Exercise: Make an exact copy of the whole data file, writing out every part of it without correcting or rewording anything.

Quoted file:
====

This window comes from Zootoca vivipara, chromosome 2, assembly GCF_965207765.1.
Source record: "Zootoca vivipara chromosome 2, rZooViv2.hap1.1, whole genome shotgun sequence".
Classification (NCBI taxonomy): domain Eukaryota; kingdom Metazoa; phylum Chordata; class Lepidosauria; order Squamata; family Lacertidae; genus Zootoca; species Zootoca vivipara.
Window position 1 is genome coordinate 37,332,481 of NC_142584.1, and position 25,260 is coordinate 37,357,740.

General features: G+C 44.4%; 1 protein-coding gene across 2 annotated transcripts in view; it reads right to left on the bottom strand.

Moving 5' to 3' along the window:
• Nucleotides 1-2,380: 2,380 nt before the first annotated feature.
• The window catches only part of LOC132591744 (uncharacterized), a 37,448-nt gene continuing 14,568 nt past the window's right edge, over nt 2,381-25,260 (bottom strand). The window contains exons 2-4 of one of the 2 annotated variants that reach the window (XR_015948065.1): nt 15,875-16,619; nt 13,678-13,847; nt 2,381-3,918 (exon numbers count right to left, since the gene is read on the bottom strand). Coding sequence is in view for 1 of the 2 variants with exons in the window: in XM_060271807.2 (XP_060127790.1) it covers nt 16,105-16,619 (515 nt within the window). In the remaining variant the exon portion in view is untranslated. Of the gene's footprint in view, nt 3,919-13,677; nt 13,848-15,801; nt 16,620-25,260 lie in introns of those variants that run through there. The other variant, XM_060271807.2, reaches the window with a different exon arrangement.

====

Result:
This window comes from Zootoca vivipara, chromosome 2, assembly GCF_965207765.1.
Source record: "Zootoca vivipara chromosome 2, rZooViv2.hap1.1, whole genome shotgun sequence".
Classification (NCBI taxonomy): domain Eukaryota; kingdom Metazoa; phylum Chordata; class Lepidosauria; order Squamata; family Lacertidae; genus Zootoca; species Zootoca vivipara.
Window position 1 is genome coordinate 37,332,481 of NC_142584.1, and position 25,260 is coordinate 37,357,740.

General features: G+C 44.4%; 1 protein-coding gene across 2 annotated transcripts in view; it reads right to left on the bottom strand.

Moving 5' to 3' along the window:
• Nucleotides 1-2,380: 2,380 nt before the first annotated feature.
• The window catches only part of LOC132591744 (uncharacterized), a 37,448-nt gene continuing 14,568 nt past the window's right edge, over nt 2,381-25,260 (bottom strand). The window contains exons 2-4 of one of the 2 annotated variants that reach the window (XR_015948065.1): nt 15,875-16,619; nt 13,678-13,847; nt 2,381-3,918 (exon numbers count right to left, since the gene is read on the bottom strand). Coding sequence is in view for 1 of the 2 variants with exons in the window: in XM_060271807.2 (XP_060127790.1) it covers nt 16,105-16,619 (515 nt within the window). In the remaining variant the exon portion in view is untranslated. Of the gene's footprint in view, nt 3,919-13,677; nt 13,848-15,801; nt 16,620-25,260 lie in introns of those variants that run through there. The other variant, XM_060271807.2, reaches the window with a different exon arrangement.